4. New implant crown. Finally you can have a new dental implant crown made once you are ready. No, the old cap cannot be used because the screw position and shape of the space will be completely different.

In summary, you can expect the entire implant procedure to be redone. That is the only way to fix an implant screw that is showing.- Ultrasonic used first and then hand scalers afterwards. Teeth polished with prophy cup and paste.

Do I have to fix it?

Since the entire procedure will be costly and it'll take about a year or so to complete, whether or not you should fix it would depend on your situation.

What to take into consideration:

  • How much of the screw is visible?

  • Is my condition normal or abnormal?

If your condition isn't pathological, the decision to move forward would be up to you. However, if your implant is losing bone due to disease, you may not have an option to decide because you have to do it.

Alternative treatment

The treatments listed in the previous section is for severe peri-implantitis but if your condition is only starting and it's still mild, you may be able to salvage your implant.

While you may not be able to regrow the gums to cover the exposed threads of the screw that is showing but you can at least prevent it from getting worse.

  • Local debridement. This is similar to a deep dental cleaning except you do it on the implant. Ultrasonic and hand scalers are used to clean deep beneath the gums.

  • Implant surface decontamination. The surface of the screw fixture can be decontaminated with: citric acid, air-powder abrasion, gauze soaked in saline, gauze soaked in chlorhexidine, laser treatment.

Essentially all of these treatments are used to halt the progression of disease so it doesn't get worse. Of course you'll need to maintain very strict oral hygiene so that you don't relapse.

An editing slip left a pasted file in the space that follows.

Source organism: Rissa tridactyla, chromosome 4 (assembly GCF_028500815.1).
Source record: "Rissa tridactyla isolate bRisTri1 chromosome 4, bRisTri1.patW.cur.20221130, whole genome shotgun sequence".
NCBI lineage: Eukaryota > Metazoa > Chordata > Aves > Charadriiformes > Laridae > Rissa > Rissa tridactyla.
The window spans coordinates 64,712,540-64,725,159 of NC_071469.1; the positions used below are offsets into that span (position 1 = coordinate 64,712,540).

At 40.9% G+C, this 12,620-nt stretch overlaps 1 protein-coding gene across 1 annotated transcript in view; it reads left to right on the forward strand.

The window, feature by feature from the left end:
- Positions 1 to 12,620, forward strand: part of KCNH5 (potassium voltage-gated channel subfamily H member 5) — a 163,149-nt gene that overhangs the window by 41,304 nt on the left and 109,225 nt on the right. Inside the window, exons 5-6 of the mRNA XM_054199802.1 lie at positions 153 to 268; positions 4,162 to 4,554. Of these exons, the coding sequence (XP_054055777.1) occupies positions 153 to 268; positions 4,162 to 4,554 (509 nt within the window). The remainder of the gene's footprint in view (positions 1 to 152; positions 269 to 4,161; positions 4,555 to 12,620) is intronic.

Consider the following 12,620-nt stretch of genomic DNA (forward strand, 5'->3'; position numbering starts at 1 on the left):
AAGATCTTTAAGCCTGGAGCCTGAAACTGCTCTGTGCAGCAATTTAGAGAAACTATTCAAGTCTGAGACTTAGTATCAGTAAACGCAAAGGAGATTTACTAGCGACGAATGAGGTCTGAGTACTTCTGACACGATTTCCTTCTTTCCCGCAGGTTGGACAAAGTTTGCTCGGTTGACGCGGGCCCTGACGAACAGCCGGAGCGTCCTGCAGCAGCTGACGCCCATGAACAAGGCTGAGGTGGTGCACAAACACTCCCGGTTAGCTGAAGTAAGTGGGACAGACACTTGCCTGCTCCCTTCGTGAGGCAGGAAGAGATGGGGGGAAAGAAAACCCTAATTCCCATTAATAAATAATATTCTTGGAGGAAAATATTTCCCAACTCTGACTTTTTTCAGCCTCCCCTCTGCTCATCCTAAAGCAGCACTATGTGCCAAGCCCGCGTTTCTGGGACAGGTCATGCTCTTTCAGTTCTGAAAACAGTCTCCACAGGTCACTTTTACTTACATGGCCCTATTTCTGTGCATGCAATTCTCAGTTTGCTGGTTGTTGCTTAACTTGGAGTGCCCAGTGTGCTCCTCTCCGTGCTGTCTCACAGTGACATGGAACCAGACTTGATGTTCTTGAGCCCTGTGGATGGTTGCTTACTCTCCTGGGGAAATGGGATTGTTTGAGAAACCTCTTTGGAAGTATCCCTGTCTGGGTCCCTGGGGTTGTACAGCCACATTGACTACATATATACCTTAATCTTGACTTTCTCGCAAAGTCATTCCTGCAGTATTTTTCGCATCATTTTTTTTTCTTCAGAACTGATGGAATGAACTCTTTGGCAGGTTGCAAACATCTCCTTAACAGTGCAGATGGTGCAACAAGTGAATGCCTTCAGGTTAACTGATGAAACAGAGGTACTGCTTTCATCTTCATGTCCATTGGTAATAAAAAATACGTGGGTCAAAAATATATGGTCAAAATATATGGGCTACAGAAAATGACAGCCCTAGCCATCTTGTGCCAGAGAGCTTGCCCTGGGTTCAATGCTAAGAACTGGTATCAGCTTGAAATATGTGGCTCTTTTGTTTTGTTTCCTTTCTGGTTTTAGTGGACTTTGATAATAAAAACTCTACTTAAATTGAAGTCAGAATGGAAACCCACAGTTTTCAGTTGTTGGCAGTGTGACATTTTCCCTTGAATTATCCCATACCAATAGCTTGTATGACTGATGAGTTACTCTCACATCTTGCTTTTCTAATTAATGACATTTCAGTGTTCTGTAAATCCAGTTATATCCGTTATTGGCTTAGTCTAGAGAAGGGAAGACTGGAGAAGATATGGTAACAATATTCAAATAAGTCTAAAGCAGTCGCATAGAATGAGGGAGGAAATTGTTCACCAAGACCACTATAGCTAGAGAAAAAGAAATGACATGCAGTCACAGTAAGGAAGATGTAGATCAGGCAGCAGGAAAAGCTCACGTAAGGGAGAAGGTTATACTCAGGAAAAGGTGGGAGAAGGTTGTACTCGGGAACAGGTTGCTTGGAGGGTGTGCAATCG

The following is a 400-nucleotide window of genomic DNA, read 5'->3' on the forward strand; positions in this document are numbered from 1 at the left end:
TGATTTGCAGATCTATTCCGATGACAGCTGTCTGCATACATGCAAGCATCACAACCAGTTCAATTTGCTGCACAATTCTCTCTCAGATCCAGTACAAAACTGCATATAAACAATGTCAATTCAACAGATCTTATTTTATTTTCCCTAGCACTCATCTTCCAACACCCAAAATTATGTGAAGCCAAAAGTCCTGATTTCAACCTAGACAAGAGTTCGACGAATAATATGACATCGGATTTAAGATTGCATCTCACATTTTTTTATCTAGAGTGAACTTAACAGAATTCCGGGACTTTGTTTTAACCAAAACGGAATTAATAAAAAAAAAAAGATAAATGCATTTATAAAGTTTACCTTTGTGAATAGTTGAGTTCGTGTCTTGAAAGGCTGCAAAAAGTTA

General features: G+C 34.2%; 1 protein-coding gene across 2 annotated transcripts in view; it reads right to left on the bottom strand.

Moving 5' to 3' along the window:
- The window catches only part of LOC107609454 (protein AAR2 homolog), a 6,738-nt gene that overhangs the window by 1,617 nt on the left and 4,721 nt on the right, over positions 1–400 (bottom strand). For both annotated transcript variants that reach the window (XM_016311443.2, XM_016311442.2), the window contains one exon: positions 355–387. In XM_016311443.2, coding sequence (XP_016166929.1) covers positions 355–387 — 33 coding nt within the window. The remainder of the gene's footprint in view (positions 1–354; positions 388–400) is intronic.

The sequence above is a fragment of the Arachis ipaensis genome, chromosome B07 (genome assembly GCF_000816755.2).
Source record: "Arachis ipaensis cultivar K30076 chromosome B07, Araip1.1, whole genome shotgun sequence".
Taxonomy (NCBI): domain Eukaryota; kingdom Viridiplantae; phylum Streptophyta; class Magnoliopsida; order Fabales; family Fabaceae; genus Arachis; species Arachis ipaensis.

If your dental implant screw is visible, it could be normal if you've had it for a very long time. The implant can lose bone overtime albeit very slowly and the consequence of that is you may see visible threads on the fixture after many years.

However, if you're seeing the screw and you've only had the implant fairly recently, it could be an indication that something is wrong. There is a chance you may have peri-implantitis which can cause bone loss and gum recession around the fixture. This condition will require immediate treatment with a dentist.



David Chen 200 x 200.jpg

About the author: Dr David Chen, DDS

Hello, I'm Dr Chen and I'm an actively practicing dentist in Long Island City, NY. I graduated from Columbia University College of Dental Medicine in 2016 but prior to going to dental school I was already working in the dental field. It's been more than a decade since I first got to know dentistry and let me tell you, time flies by quickly. Since then I've developed a fondness for writing, which is how this all got started!

Association Memberships:

Medical Disclaimer:

This blog is purely meant for information purposes and should not be used as medical advice. Each situation in your mouth is unique and complex. It is not possible to give advice nor diagnose any oral conditions based on text nor virtual consultations. The best thing to do is to go in person to see your dentist for an examination and consultation so that you can receive the best care possible.

The purpose of all of this oral health information is to encourage you to see your dentist and to inform you of what you may expect during your visit. Due to the unfortunate nature of dentistry, there isn't really any true home remedies that will get rid of dental problems. Roughly 99.99% of them require in-person intervention by a healthcare professional.

Hint: That is the reason why you can't eliminate seeing dentists in your life!